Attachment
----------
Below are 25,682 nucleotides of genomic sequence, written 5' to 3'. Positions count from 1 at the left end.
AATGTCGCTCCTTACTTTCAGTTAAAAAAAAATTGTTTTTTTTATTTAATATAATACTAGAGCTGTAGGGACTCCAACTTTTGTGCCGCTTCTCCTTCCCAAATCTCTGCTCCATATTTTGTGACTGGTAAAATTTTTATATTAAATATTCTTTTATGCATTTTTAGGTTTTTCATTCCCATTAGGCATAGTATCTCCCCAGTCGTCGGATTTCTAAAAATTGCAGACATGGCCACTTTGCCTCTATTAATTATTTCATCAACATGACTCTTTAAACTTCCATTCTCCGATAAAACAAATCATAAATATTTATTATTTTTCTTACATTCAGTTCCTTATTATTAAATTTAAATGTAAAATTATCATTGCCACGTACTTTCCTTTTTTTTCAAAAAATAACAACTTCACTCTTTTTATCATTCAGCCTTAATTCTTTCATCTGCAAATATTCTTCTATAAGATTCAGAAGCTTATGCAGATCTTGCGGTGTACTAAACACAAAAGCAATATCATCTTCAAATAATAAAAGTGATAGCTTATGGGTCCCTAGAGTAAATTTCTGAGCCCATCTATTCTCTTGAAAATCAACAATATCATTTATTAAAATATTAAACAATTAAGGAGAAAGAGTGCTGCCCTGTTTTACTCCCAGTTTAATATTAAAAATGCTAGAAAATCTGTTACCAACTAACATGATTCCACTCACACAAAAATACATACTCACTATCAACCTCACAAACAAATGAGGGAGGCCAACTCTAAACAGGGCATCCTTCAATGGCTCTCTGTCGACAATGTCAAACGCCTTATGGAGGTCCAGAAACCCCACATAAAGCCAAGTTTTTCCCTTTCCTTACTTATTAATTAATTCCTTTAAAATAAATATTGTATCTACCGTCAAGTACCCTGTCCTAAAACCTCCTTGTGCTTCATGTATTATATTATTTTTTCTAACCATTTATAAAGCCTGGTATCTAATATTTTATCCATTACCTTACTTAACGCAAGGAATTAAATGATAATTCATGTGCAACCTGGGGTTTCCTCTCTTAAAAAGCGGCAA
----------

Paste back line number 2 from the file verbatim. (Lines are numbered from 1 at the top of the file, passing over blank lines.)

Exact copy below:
AATGTCGCTCCTTACTTTCAGTTAAAAAAAAATTGTTTTTTTTATTTAATATAATACTAGAGCTGTAGGGACTCCAACTTTTGTGCCGCTTCTCCTTCCCAAATCTCTGCTCCATATTTTGTGACTGGTAAAATTTTTATATTAAATATTCTTTTATGCATTTTTAGGTTTTTCATTCCCATTAGGCATAGTATCTCCCCAGTCGTCGGATTTCTAAAAATTGCAGACATGGCCACTTTGCCTCTATTAATTATTTCATCAACATGACTCTTTAAACTTCCATTCTCCGATAAAACAAATCATAAATATTTATTATTTTTCTTACATTCAGTTCCTTATTATTAAATTTAAATGTAAAATTATCATTGCCACGTACTTTCCTTTTTTTTCAAAAAATAACAACTTCACTCTTTTTATCATTCAGCCTTAATTCTTTCATCTGCAAATATTCTTCTATAAGATTCAGAAGCTTATGCAGATCTTGCGGTGTACTAAACACAAAAGCAATATCATCTTCAAATAATAAAAGTGATAGCTTATGGGTCCCTAGAGTAAATTTCTGAGCCCATCTATTCTCTTGAAAATCAACAATATCATTTATTAAAATATTAAACAATTAAGGAGAAAGAGTGCTGCCCTGTTTTACTCCCAGTTTAATATTAAAAATGCTAGAAAATCTGTTACCAACTAACATGATTCCACTCACACAAAAATACATACTCACTATCAACCTCACAAACAAATGAGGGAGGCCAACTCTAAACAGGGCATCCTTCAATGGCTCTCTGTCGACAATGTCAAACGCCTTATGGAGGTCCAGAAACCCCACATAAAGCCAAGTTTTTCCCTTTCCTTACTTATTAATTAATTCCTTTAAAATAAATATTGTATCTACCGTCAAGTACCCTGTCCTAAAACCTCCTTGTGCTTCATGTATTATATTATTTTTTCTAACCATTTATAAAGCCTGGTATCTAATATTTTATCCATTACCTTACTTAACGCAAGGAATTAAATGATAATTCATGTGCAACCTGGGGTTTCCTCTCTTAAAAAGCGGCAA